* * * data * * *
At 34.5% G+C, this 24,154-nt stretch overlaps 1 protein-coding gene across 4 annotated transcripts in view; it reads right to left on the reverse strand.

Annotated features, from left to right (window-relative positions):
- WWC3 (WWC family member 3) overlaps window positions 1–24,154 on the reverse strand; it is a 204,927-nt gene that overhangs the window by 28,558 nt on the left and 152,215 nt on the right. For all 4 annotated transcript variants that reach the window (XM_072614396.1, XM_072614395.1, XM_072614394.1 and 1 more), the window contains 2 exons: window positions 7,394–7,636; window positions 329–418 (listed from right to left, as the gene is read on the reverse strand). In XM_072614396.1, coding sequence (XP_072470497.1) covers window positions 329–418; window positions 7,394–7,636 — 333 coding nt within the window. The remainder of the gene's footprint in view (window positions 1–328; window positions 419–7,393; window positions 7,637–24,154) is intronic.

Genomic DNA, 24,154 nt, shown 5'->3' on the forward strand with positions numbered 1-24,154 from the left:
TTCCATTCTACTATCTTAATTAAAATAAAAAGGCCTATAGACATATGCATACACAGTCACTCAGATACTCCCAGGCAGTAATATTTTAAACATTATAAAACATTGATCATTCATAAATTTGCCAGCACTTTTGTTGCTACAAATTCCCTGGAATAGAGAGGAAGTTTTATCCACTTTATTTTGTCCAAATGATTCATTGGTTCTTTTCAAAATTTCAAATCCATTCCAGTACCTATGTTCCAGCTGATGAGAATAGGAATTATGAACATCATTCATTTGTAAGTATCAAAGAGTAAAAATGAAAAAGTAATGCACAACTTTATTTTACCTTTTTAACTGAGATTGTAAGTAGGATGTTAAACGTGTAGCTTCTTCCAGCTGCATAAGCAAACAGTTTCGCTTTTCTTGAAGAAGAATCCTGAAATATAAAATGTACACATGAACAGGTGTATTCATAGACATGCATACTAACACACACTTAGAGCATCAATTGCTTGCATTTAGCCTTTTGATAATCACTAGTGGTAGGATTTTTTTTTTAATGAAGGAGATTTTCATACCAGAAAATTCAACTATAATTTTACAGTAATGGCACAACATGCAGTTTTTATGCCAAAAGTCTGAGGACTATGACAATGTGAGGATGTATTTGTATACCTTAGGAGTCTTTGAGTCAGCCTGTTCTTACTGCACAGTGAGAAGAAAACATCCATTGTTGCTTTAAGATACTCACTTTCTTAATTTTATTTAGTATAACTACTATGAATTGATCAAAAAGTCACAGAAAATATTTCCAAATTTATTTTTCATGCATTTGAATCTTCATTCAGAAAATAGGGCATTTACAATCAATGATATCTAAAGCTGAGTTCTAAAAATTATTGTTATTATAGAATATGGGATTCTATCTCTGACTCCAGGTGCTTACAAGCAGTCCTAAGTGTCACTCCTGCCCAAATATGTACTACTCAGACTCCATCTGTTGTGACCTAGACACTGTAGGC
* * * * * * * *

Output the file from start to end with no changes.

At 34.5% G+C, this 24,154-nt stretch overlaps 1 protein-coding gene across 4 annotated transcripts in view; it reads right to left on the reverse strand.

Annotated features, from left to right (window-relative positions):
- WWC3 (WWC family member 3) overlaps window positions 1–24,154 on the reverse strand; it is a 204,927-nt gene that overhangs the window by 28,558 nt on the left and 152,215 nt on the right. For all 4 annotated transcript variants that reach the window (XM_072614396.1, XM_072614395.1, XM_072614394.1 and 1 more), the window contains 2 exons: window positions 7,394–7,636; window positions 329–418 (listed from right to left, as the gene is read on the reverse strand). In XM_072614396.1, coding sequence (XP_072470497.1) covers window positions 329–418; window positions 7,394–7,636 — 333 coding nt within the window. The remainder of the gene's footprint in view (window positions 1–328; window positions 419–7,393; window positions 7,637–24,154) is intronic.

Genomic DNA, 24,154 nt, shown 5'->3' on the forward strand with positions numbered 1-24,154 from the left:
TTCCATTCTACTATCTTAATTAAAATAAAAAGGCCTATAGACATATGCATACACAGTCACTCAGATACTCCCAGGCAGTAATATTTTAAACATTATAAAACATTGATCATTCATAAATTTGCCAGCACTTTTGTTGCTACAAATTCCCTGGAATAGAGAGGAAGTTTTATCCACTTTATTTTGTCCAAATGATTCATTGGTTCTTTTCAAAATTTCAAATCCATTCCAGTACCTATGTTCCAGCTGATGAGAATAGGAATTATGAACATCATTCATTTGTAAGTATCAAAGAGTAAAAATGAAAAAGTAATGCACAACTTTATTTTACCTTTTTAACTGAGATTGTAAGTAGGATGTTAAACGTGTAGCTTCTTCCAGCTGCATAAGCAAACAGTTTCGCTTTTCTTGAAGAAGAATCCTGAAATATAAAATGTACACATGAACAGGTGTATTCATAGACATGCATACTAACACACACTTAGAGCATCAATTGCTTGCATTTAGCCTTTTGATAATCACTAGTGGTAGGATTTTTTTTTTAATGAAGGAGATTTTCATACCAGAAAATTCAACTATAATTTTACAGTAATGGCACAACATGCAGTTTTTATGCCAAAAGTCTGAGGACTATGACAATGTGAGGATGTATTTGTATACCTTAGGAGTCTTTGAGTCAGCCTGTTCTTACTGCACAGTGAGAAGAAAACATCCATTGTTGCTTTAAGATACTCACTTTCTTAATTTTATTTAGTATAACTACTATGAATTGATCAAAAAGTCACAGAAAATATTTCCAAATTTATTTTTCATGCATTTGAATCTTCATTCAGAAAATAGGGCATTTACAATCAATGATATCTAAAGCTGAGTTCTAAAAATTATTGTTATTATAGAATATGGGATTCTATCTCTGACTCCAGGTGCTTACAAGCAGTCCTAAGTGTCACTCCTGCCCAAATATGTACTACTCAGACTCCATCTGTTGTGACCTAGACACTGTAGGC